Essential components of midwifery ethics education: results of a Delphi study.

Affiliation

Megregian M(1), Low LK(2), Emeis C(3), de Vries R(4), Nieuwenhuijze M(5).
Author information:
(1)Assistant Professor, Nurse-Midwifery, School of Nursing, Oregon Health & Science University, 3455 US Veterans Hospital Rd, Portland OR 97239. Electronic address: [Email]
(2)Professor, School of Nursing and Department of Women's Studies and Department of Obstetrics and Gynecology, University of Michigan, 400 North Ingalls Suite 3160 Ann Arbor Michigan 48103. Electronic address: [Email]
(3)Associate Professor, Director of the Nurse-Midwifery Program, School of Nursing, Oregon Health & Science University, 3455 US Veterans Hospital Rd, Portland, OR, 97239. Electronic address: [Email]
(4)Professor, CAPHRI, School of Public Health and Primary Care Maastricht, Zuyd University, Universiteitssingel 60, 622ER Maastricht, Maastricht, The Netherlands; Center for Bioethics and Social Sciences in Medicine, University of Michigan Medical School 2800 Plymouth Rd Ann Arbor MI 48109. Electronic address: [Email]
(5)Professor of Midwifery, Research Centre for Midwifery Science, Zuyd University, Maastricht, the Netherlands; Universiteitssingel 60, 6229 ER Maastricht, The Netherlands. Electronic address: [Email]

Abstract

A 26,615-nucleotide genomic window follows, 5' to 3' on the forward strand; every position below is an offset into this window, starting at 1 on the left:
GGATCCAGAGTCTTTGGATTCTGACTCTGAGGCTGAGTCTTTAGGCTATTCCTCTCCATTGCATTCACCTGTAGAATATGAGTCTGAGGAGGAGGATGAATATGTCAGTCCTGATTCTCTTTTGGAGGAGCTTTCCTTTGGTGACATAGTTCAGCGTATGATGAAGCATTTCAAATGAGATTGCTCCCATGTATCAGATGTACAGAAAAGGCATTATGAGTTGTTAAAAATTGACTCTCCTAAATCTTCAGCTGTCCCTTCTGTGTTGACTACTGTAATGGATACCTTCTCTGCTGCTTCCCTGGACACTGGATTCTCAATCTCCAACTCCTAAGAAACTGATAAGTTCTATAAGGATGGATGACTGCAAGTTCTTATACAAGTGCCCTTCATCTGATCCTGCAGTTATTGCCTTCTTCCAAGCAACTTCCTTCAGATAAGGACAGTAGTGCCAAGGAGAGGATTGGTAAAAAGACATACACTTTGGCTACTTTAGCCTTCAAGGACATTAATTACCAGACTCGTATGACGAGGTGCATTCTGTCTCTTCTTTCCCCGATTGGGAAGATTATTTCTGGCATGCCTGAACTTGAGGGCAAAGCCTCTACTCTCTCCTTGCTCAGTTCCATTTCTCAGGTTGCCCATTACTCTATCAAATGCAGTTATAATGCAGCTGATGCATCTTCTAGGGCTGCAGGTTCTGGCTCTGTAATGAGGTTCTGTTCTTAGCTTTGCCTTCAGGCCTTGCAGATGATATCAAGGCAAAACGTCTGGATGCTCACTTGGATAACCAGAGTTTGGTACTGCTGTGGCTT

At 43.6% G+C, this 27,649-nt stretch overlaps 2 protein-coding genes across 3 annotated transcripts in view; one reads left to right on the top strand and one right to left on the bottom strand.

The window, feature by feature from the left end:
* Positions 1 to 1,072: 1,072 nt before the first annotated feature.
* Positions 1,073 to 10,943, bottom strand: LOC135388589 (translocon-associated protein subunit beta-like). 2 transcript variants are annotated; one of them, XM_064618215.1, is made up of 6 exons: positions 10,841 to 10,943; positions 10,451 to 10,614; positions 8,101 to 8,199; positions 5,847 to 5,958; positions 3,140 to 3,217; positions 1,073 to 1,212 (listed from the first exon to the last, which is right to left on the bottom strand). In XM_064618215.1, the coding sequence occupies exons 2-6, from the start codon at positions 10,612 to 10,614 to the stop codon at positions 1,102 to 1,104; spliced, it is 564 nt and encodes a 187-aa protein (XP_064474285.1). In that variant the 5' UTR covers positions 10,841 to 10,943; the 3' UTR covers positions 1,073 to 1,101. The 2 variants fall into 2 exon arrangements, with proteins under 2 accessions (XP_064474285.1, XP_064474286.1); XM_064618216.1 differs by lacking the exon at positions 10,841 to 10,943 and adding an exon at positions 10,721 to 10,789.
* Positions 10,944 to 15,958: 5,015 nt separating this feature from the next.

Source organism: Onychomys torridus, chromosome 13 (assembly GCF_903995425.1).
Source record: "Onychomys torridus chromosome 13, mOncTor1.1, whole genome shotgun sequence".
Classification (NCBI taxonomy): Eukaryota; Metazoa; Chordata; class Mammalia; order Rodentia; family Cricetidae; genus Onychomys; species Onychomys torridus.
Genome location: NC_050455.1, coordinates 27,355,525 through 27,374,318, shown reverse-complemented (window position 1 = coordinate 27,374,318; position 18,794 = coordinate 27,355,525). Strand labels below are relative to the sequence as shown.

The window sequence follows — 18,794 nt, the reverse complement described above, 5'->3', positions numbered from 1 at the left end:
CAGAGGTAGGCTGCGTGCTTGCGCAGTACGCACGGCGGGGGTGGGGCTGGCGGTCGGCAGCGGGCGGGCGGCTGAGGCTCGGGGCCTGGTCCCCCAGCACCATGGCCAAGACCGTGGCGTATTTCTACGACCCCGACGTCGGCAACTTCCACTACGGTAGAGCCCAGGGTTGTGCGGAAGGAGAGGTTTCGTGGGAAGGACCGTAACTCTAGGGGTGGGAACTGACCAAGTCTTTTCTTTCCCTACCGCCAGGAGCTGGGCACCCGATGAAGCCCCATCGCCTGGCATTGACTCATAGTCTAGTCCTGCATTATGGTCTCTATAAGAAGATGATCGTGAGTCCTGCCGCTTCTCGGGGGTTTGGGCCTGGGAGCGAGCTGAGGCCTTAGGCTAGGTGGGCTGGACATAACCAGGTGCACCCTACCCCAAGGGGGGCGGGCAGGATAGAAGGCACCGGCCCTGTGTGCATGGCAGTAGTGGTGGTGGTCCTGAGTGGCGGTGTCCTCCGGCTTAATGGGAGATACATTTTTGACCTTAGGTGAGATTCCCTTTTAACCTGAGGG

OBJECTIVE: Ethical dilemmas are an inevitable part of a midwife's experience in clinical care. Midwifery educational programs have an obligation to provide students the opportunities to acquire the skills and knowledge to recognize and negotiate ethical dilemmas. Implementation of strategies for imparting ethical competencies and clinical ethics decision-making skills in formal midwifery curricula have been challenging and inconsistent. The purpose of this study was to gather information and opinions from midwifery educators and clinical preceptors about the essential components of ethics education for midwifery students in the United States (U.S.), aiming for consensus on key content, competencies, learning outcomes, and teaching strategies. DESIGN: This is an online Delphi study conducted in three rounds. Round 1 consisted of open-ended questions to explore and identify key content, competencies, learning outcomes, and teaching strategies for midwifery ethics education. In Rounds 2 and 3, experts rated statements on a 1 to 7 Likert scale, with positive consensus defined as 70% or more of the experts scoring ≥6. PARTICIPANTS: The panel included midwifery educators (midwifery program directors, faculty, and clinical preceptors) from the United States. FINDINGS: Of the 12 statements on key content of ethics education, midwives emphasized that content promoting an understanding of shared decision-making is essential for inclusion. Of the statements regarding competencies, learning outcomes, and teaching strategies, 20 of 21 statements met consensus, including those related to shared decision-making and ethical decision-making, as well as attributes such as compassion and courage. Midwives did not agree that an essential teaching strategy includes a validated assessment tool for evaluating students on any component of ethics learning (knowledge, skills, behaviour). KEY CONCLUSIONS: This Delphi study reveals what midwifery educators consider essential components of ethics education for midwifery students, with a particular focus on the professional attributes of shared decision-making. IMPLICATIONS FOR PRACTICE: Initial insights about optimal ways to incorporate the essential ethics education components into midwifery program curricula are provided, and more research is needed.